Returning to the Field to Learn in the Outdoors, But Not Necessarily About the Outdoors

Sometimes TEA is described as an “outdoor education school.” Perhaps you’ve described it this way yourself.

It’s easy enough to do as the stories we often share are those from outdoor adventures where our students rappelled down slot canyons or paddled down large stretches of water in an effort to learn more about uranium mining or immigration. The visuals tell a story of an outdoor education program, but the experiences in themselves include rigorous academic inquiry across all national standards (reading, writing, math, science, social studies) as students build background knowledge to prepare for these experiences.

While learning about the outdoors certainly happens some of the time, it really is only a very small part of our approach. Perhaps a better way to phrase that is that we are a school where learning happens outside of the classroom. This intentional approach of ours is often described as “where the TEA Magic comes from,” as learning outside of the classroom lends itself to application of national standards to real-world problems, which in turn helps students to identify purpose in learning. And when we’re outside of the classroom, we are more likely to encounter “curveballs” that require students (and their teachers) to adjust to on the fly, which is an exercise in itself that helps our students grow their comfort zones and become more resilient, perseverant, and adaptable human beings.

These “out of the classroom” locations might be Webber Lake, a beautiful alpine lake about 45 minutes north of our campus. Our Kindergarten crew had their first “overnight” experience there last week. In short, they had a blast! There were nature hikes around the lake and surrounding areas filled with wildlife and beauty. At their campsite (which backed to a gorgeous meadow) the Kindergarten crew ran around and played to their heart’s content. As the night neared, everyone in the crew (parents included) pitched in on an amazing dinner. The night then finished off with a glow stick dance party, so fun!

“Fieldwork provides teachers with thousands of micro-opportunities to relationship build in ways that completely change the dynamic back in the classroom.”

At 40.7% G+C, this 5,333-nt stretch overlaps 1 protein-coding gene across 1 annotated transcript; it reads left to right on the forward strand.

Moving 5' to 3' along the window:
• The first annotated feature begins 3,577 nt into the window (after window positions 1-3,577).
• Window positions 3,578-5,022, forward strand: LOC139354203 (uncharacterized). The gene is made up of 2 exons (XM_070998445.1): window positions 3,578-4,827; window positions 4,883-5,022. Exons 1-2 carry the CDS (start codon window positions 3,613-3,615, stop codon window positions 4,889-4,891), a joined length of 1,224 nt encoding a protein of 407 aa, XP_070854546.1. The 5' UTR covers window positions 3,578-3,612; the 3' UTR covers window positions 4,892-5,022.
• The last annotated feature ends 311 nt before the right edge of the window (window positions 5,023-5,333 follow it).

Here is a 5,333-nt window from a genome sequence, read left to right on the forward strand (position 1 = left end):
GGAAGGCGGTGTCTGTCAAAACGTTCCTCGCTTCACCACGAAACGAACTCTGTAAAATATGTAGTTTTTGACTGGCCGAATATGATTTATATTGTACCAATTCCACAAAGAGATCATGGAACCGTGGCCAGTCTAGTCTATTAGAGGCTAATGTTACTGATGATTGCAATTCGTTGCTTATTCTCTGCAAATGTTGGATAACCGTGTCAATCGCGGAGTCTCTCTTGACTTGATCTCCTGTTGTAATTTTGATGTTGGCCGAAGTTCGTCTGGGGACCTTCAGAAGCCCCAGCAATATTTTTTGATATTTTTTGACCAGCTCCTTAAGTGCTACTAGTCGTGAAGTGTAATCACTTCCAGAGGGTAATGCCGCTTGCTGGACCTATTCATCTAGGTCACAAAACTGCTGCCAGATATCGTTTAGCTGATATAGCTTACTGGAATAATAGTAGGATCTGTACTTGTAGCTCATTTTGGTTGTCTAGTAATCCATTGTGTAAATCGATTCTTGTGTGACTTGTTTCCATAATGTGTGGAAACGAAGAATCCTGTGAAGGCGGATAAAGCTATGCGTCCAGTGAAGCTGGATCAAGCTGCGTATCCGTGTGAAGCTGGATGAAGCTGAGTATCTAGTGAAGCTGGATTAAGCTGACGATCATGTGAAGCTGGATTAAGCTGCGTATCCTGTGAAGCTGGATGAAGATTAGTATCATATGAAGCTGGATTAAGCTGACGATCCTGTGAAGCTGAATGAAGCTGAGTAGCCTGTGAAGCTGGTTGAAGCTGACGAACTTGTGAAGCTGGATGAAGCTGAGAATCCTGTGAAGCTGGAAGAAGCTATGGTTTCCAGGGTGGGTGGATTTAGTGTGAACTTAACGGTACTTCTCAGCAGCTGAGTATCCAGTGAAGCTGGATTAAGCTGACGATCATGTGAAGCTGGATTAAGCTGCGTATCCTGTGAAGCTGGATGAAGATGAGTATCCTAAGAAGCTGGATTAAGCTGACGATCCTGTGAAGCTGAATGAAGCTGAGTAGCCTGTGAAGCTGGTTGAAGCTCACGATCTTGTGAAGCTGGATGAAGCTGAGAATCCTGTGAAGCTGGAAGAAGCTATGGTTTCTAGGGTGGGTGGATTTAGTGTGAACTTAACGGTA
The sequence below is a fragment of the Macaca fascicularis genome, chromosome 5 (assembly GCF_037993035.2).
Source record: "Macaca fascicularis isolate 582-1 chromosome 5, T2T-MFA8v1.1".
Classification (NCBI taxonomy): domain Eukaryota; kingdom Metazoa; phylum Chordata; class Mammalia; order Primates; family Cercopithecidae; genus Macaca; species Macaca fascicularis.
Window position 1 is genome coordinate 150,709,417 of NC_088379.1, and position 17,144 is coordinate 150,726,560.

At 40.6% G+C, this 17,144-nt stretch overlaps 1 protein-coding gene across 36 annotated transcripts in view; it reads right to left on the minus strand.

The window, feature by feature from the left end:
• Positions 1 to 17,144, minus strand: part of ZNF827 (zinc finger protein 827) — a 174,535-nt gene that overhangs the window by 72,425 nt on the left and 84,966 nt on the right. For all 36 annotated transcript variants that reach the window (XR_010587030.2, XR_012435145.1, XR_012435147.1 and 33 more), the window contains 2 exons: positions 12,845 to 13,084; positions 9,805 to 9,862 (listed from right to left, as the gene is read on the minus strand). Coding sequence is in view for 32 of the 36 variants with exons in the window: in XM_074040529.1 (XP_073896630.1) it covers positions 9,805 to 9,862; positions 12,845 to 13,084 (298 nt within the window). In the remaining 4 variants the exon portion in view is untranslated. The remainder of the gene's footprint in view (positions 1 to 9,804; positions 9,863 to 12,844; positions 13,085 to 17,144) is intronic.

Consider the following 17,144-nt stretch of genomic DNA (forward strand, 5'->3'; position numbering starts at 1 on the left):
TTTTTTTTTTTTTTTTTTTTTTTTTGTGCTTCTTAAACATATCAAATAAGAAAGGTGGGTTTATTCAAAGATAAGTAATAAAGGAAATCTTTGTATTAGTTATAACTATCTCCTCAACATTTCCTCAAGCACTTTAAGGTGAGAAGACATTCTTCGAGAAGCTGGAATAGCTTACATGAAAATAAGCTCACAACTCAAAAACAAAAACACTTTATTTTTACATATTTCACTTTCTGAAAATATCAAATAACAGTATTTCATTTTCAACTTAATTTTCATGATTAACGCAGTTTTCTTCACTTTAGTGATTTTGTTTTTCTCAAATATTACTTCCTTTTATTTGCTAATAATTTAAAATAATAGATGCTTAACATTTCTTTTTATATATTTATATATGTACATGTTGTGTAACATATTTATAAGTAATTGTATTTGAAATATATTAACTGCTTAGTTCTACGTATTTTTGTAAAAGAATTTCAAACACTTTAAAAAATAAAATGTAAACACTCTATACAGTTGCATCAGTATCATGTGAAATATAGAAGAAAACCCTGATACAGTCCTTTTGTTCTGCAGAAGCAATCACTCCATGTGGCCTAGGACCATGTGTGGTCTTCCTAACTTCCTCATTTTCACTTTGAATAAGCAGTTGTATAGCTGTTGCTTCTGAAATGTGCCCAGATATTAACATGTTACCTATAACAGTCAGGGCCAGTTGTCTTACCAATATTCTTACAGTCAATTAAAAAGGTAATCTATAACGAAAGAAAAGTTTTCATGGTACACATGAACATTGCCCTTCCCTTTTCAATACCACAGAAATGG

This is a quote from a story Carolyn Highland (TEA faculty member) wrote for our blog a few years back titled “From Backcountry to Basecamp, How Fieldwork Strengthens Relationships.” Please give it a read if you have not already.

In her beautiful account of a trip she led to Yosemite a few years back, Carolyn describes how upon return to the academic setting of a classroom, “Students who gave up on themselves after one failed attempt at a multiplication problem now summon the resilience they found in the cold on our snow camping trip.” This is what we mean when we say “Crew” at TEA. The impact not only helps our Social Emotional Learning outcomes, but it also paves the way for deeper academic learning.

In another recent example, our Middle School students traveled to Henry Coe State Park just outside of San Jose, California to build their Crew foundations.

And sure enough, we almost immediately ran into real-world curveballs. To start, our camping locations were without water, which was in direct contrast to the background research we had done. Next, our “revised” camping location was flanked by poison oak and yellow jacket nests. And last but not least, the field we were camping in turned out to be the home to more than a few tarantulas (yes the spiders) as the tarantula mating season was right around the corner.

As our middle school students negotiated these curveballs, the stage was set for conversations around climate change and its impact on our waterways.

Conversations around water rights and equity of access. Conversations around ecosystems and the roles tarantulas play in it. Math standards, science standards, social studies standards were literally alive all around us.

What were the takeaways for our middle school students? We invite you to read through this post containing student reflections from the experience.

In the end, we do love fieldwork at TEA. It builds Crew, helps us achieve our social emotional learning outcomes, deepens academic standard content, and helps students to develop a sense of purpose. And for the students, perhaps this middle school student’s reflection says it best.

“Even though our trip didn't go exactly to plan, we enjoyed the pivot. We were thankful to have more time to bond with our classmates and crew mates.”